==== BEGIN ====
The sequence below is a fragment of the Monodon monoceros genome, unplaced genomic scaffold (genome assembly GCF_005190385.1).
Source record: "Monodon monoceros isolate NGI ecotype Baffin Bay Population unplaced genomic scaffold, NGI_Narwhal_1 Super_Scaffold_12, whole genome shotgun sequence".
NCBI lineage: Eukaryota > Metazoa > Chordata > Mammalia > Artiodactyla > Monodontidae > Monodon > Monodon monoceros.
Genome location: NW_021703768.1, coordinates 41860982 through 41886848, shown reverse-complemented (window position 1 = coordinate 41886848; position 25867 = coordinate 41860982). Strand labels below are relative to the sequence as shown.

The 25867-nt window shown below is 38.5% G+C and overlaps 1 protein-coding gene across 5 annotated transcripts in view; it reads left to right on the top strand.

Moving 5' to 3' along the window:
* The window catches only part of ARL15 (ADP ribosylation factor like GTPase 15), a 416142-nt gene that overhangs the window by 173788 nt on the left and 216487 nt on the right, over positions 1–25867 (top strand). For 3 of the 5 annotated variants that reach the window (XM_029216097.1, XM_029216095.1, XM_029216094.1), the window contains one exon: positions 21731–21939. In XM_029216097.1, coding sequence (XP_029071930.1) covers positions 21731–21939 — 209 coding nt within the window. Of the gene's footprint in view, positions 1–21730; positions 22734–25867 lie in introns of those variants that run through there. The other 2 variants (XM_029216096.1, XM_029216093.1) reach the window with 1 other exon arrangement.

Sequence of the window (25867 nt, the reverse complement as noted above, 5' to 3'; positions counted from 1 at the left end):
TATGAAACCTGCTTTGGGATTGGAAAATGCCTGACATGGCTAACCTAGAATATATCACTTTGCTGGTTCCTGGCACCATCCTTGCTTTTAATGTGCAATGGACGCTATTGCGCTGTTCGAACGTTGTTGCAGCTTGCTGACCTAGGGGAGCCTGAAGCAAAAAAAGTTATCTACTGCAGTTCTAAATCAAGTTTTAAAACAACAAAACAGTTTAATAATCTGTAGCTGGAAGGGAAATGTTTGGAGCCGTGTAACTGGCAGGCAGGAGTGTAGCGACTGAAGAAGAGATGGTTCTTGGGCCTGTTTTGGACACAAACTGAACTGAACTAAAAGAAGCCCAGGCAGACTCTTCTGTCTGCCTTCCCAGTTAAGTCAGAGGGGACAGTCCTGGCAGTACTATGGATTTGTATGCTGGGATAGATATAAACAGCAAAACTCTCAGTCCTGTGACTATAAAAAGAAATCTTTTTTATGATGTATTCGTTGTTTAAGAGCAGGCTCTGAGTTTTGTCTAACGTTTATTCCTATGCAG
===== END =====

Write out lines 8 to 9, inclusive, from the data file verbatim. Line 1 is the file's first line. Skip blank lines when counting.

Sequence of the window (25867 nt, the reverse complement as noted above, 5' to 3'; positions counted from 1 at the left end):
TATGAAACCTGCTTTGGGATTGGAAAATGCCTGACATGGCTAACCTAGAATATATCACTTTGCTGGTTCCTGGCACCATCCTTGCTTTTAATGTGCAATGGACGCTATTGCGCTGTTCGAACGTTGTTGCAGCTTGCTGACCTAGGGGAGCCTGAAGCAAAAAAAGTTATCTACTGCAGTTCTAAATCAAGTTTTAAAACAACAAAACAGTTTAATAATCTGTAGCTGGAAGGGAAATGTTTGGAGCCGTGTAACTGGCAGGCAGGAGTGTAGCGACTGAAGAAGAGATGGTTCTTGGGCCTGTTTTGGACACAAACTGAACTGAACTAAAAGAAGCCCAGGCAGACTCTTCTGTCTGCCTTCCCAGTTAAGTCAGAGGGGACAGTCCTGGCAGTACTATGGATTTGTATGCTGGGATAGATATAAACAGCAAAACTCTCAGTCCTGTGACTATAAAAAGAAATCTTTTTTATGATGTATTCGTTGTTTAAGAGCAGGCTCTGAGTTTTGTCTAACGTTTATTCCTATGCAG